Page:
An independent review of breast screening programs in the United Kingdom is making headlines this week, after concluding that mammography saves lives but at a cost. The report was by an independent panel co-commissioned by Cancer Research UK, which says the panel concluded that
“…overall in the UK, having a breast screening programme means that about 1,300 breast cancer deaths are prevented each year. These are cancers that are found and treated earlier than they would have been if we didn’t have a screening programme.
“But also, out of the total of around 15,500 women diagnosed with breast cancer through screening, 4,000 of them are overdiagnosed. So around 1 in 4 of women diagnosed with breast cancer through screening would never have had a problem from their breast cancer if they hadn’t been screened.”
Here in the United States, the Preventive Services Task Force recommends screening every two years for women ages 50 and above, while the American Cancer Society and some others recommend mammograms every year starting at age 40.
As for what the new review says about health care: the panel in the UK concludes:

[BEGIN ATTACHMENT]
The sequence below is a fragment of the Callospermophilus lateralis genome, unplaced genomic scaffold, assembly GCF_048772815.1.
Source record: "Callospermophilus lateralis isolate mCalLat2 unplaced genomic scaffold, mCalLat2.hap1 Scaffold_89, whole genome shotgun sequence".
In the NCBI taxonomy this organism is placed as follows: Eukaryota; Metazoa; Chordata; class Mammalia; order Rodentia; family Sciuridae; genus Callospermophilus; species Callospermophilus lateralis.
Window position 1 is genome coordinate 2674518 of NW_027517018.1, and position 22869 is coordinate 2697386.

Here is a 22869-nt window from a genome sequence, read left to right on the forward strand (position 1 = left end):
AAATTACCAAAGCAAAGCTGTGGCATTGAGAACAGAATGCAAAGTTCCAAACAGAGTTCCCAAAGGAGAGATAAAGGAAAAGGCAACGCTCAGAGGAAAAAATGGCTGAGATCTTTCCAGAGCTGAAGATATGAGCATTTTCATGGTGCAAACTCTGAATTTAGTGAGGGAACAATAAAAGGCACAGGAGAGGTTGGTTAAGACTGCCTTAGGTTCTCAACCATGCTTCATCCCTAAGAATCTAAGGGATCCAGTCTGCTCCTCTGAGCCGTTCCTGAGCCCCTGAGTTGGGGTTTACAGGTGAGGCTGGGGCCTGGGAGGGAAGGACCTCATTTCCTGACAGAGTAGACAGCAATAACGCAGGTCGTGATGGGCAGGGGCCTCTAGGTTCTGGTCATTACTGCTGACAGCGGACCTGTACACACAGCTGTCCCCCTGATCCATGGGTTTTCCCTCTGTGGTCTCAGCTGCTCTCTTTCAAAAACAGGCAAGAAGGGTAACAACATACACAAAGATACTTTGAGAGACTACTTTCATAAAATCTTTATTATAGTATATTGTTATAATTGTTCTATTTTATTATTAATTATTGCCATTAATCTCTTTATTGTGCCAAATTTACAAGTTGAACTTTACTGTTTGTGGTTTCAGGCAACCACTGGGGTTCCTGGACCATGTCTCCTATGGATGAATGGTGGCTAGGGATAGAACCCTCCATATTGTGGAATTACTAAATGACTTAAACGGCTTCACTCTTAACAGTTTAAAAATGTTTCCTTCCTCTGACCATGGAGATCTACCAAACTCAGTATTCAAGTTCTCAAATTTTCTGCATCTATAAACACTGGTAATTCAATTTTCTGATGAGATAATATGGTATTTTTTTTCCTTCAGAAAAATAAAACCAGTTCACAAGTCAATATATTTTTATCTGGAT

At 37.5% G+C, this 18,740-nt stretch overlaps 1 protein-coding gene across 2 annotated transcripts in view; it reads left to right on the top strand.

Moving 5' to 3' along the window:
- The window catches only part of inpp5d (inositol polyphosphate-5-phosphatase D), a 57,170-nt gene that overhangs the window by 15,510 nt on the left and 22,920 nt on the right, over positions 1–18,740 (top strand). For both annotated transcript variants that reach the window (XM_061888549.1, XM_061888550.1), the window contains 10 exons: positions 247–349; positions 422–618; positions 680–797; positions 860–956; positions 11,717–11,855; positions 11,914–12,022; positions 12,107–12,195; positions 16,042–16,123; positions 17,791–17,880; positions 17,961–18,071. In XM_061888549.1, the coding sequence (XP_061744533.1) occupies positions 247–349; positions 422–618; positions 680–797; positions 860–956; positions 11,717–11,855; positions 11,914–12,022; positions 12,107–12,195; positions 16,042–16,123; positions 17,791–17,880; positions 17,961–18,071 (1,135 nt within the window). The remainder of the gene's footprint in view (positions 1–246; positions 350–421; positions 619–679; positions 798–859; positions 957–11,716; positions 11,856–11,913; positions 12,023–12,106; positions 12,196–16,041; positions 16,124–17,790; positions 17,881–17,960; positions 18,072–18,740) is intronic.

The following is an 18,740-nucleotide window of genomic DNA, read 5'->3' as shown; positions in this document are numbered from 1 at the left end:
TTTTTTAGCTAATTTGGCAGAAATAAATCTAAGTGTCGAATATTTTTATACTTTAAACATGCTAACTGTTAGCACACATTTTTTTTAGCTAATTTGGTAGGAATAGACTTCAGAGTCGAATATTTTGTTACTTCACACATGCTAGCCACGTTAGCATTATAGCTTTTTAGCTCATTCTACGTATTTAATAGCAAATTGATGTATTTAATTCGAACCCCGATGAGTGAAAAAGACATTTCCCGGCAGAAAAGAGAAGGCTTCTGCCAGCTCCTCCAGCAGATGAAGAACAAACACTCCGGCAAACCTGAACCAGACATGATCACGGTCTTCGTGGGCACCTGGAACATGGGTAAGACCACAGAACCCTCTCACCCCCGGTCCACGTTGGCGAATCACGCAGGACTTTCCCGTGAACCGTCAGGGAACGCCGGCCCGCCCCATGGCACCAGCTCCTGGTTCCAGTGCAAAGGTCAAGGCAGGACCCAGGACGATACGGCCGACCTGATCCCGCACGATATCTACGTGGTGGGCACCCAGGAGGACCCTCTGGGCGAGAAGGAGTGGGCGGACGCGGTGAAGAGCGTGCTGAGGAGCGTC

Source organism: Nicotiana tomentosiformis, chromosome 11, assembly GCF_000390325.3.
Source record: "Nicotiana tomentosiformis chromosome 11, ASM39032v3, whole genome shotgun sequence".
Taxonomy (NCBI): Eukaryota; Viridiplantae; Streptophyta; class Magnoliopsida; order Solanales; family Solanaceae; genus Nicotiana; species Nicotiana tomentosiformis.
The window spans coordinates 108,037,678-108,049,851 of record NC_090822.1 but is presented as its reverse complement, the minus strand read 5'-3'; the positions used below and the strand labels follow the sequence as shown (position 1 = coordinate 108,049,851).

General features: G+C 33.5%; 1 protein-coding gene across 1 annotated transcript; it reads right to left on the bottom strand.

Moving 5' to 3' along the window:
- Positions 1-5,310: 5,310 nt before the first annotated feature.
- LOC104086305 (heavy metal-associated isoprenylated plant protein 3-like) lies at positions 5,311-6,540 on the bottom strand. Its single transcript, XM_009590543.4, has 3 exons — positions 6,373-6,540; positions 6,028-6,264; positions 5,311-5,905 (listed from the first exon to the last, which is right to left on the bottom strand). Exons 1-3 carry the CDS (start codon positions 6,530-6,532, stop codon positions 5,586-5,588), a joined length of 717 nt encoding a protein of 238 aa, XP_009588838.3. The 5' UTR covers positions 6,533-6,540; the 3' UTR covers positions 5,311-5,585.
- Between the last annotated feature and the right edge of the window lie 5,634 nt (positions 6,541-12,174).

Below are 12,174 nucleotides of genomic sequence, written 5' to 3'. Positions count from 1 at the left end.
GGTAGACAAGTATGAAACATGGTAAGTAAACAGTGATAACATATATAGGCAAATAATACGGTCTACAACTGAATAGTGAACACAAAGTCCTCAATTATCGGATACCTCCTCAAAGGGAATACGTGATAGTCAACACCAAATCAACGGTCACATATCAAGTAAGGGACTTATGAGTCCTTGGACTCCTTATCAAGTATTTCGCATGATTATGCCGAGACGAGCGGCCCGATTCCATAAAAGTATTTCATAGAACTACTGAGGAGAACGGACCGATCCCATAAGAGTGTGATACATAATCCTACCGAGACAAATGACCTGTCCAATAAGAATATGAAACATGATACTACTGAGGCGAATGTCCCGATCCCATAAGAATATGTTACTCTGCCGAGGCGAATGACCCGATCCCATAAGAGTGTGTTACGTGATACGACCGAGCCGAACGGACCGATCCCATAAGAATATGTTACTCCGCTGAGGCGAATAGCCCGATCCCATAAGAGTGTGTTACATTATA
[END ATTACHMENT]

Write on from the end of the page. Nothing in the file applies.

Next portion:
“Information should be made available in a transparent and objective way to women invited to screening so that they can make informed decisions.”
Here’s what Otis W. Brawley, M.D., chief medical officer, had to say about the report.
“While this review focuses only on women older than 50 and was based on older studies that used less effective technology, its conclusion is sound: that mammography saves lives but leads to a high proportion of women receiving treatment they did not require; so-called over-treatment.
“We have overwhelming evidence showing that mammography starting at age 40 saves lives and is even more effective in older populations. The data also suggests screening has harms. That’s a part of the message that has often been lost in vigorous efforts to encourage screening.
“The American Cancer Society believes that women should be encouraged to be screened using mammography starting at age 40, but also that clinicians need to tell women about the limitations of the test. So while we should encourage screening, we need to do so in a balanced way, and we also need to respect a woman’s right to make her own decision.”
For more information, see “Can Breast Cancer Be Found Early?” on cancer.org.